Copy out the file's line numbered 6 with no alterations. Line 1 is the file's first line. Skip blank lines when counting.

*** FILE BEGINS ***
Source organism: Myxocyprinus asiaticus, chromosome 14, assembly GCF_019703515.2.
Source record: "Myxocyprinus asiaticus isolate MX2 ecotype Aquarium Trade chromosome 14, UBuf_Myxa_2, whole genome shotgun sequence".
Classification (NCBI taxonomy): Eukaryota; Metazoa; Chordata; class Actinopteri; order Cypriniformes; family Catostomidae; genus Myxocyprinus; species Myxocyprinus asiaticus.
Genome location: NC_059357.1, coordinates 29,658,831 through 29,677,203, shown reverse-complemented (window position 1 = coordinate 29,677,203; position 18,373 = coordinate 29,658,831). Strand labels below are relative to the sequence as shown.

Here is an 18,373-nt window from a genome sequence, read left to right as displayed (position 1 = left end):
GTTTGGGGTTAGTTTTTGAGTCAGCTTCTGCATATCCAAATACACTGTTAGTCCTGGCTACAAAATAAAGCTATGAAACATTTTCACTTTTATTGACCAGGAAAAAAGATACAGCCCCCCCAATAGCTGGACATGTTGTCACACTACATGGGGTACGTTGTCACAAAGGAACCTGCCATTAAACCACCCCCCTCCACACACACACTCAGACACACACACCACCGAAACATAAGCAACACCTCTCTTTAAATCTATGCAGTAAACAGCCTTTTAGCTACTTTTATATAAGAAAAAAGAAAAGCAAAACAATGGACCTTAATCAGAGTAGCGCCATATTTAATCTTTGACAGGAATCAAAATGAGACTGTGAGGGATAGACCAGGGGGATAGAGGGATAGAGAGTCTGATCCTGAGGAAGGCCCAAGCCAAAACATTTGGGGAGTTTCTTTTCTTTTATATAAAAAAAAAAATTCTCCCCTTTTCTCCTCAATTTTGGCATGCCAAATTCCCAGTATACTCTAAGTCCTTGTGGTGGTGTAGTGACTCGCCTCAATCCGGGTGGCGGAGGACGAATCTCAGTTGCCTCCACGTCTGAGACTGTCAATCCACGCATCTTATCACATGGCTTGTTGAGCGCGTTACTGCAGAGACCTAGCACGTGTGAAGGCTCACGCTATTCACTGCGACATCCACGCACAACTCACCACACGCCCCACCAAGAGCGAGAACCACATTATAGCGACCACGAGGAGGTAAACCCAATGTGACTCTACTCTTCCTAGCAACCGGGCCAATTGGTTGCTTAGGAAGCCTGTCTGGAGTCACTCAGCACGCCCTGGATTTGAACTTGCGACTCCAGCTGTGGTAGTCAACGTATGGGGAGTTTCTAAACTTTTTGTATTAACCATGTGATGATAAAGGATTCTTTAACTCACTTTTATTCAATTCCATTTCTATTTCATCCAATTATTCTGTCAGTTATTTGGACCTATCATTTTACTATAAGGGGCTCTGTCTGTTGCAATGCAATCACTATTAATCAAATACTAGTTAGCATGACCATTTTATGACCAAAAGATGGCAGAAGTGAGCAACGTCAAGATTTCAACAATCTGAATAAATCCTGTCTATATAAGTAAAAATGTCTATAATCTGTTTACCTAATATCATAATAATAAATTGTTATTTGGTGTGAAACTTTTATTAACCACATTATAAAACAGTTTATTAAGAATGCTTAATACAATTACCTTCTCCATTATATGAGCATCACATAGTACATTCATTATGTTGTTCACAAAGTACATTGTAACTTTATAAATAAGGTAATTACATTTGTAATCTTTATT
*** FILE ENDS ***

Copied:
GTTTGGGGTTAGTTTTTGAGTCAGCTTCTGCATATCCAAATACACTGTTAGTCCTGGCTACAAAATAAAGCTATGAAACATTTTCACTTTTATTGACCAGGAAAAAAGATACAGCCCCCCCAATAGCTGGACATGTTGTCACACTACATGGGGTACGTTGTCACAAAGGAACCTGCCATTAAACCACCCCCCTCCACACACACACTCAGACACACACACCACCGAAACATAAGCAACACCTCTCTTTAAATCTATGCAGTAAACAGCCTTTTAGCTACTTTTATATAAGAAAAAAGAAAAGCAAAACAATGGACCTTAATCAGAGTAGCGCCATATTTAATCTTTGACAGGAATCAAAATGAGACTGTGAGGGATAGACCAGGGGGATAGAGGGATAGAGAGTCTGATCCTGAGGAAGGCCCAAGCCAAAACATTTGGGGAGTTTCTTTTCTTTTATATAAAAAAAAAAATTCTCCCCTTTTCTCCTCAATTTTGGCATGCCAAATTCCCAGTATACTCTAAGTCCTTGTGGTGGTGTAGTGACTCGCCTCAATCCGGGTGGCGGAGGACGAATCTCAGTTGCCTCCACGTCTGAGACTGTCAATCCACGCATCTTATCACATGGCTTGTTGAGCGCGTTACTGCAGAGACCTAGCACGTGTGAAGGCTCACGCTATTCACTGCGACATCCACGCACAACTCACCACACGCCCCACCAAGAGCGAGAACCACATTATAGCGACCACGAGGAGGTAAACCCAATGTGACTCTACTCTTCCTAGCAACCGGGCCAATTGGTTGCTTAGGAAGCCTGTCTGGAGTCACTCAGCACGCCCTGGATTTGAACTTGCGACTCCAGCTGTGGTAGTCAACGTATGGGGAGTTTCTAAACTTTTTGTATTAACCATGTGATGATAAAGGATTCTTTAACTCACTTTTATTCAATTCCATTTCTATTTCATCCAATTATTCTGTCAGTTATTTGGACCTATCATTTTACTATAAGGGGCTCTGTCTGTTGCAATGCAATCACTATTAATCAAATACTAGTTAGCATGACCATTTTATGACCAAAAGATGGCAGAAGTGAGCAACGTCAAGATTTCAACAATCTGAATAAATCCTGTCTATATAAGTAAAAATGTCTATAATCTGTTTACCTAATATCATAATAATAAATTGTTATTTGGTGTGAAACTTTTATTAACCACATTATAAAACAGTTTATTAAGAATGCTTAATACAATTACCTTCTCCATTATATGAGCATCACATAGTACATTCATTATGTTGTTCACAAAGTACATTGTAACTTTATAAATAAGGTAATTACATTTGTAATCTTTATT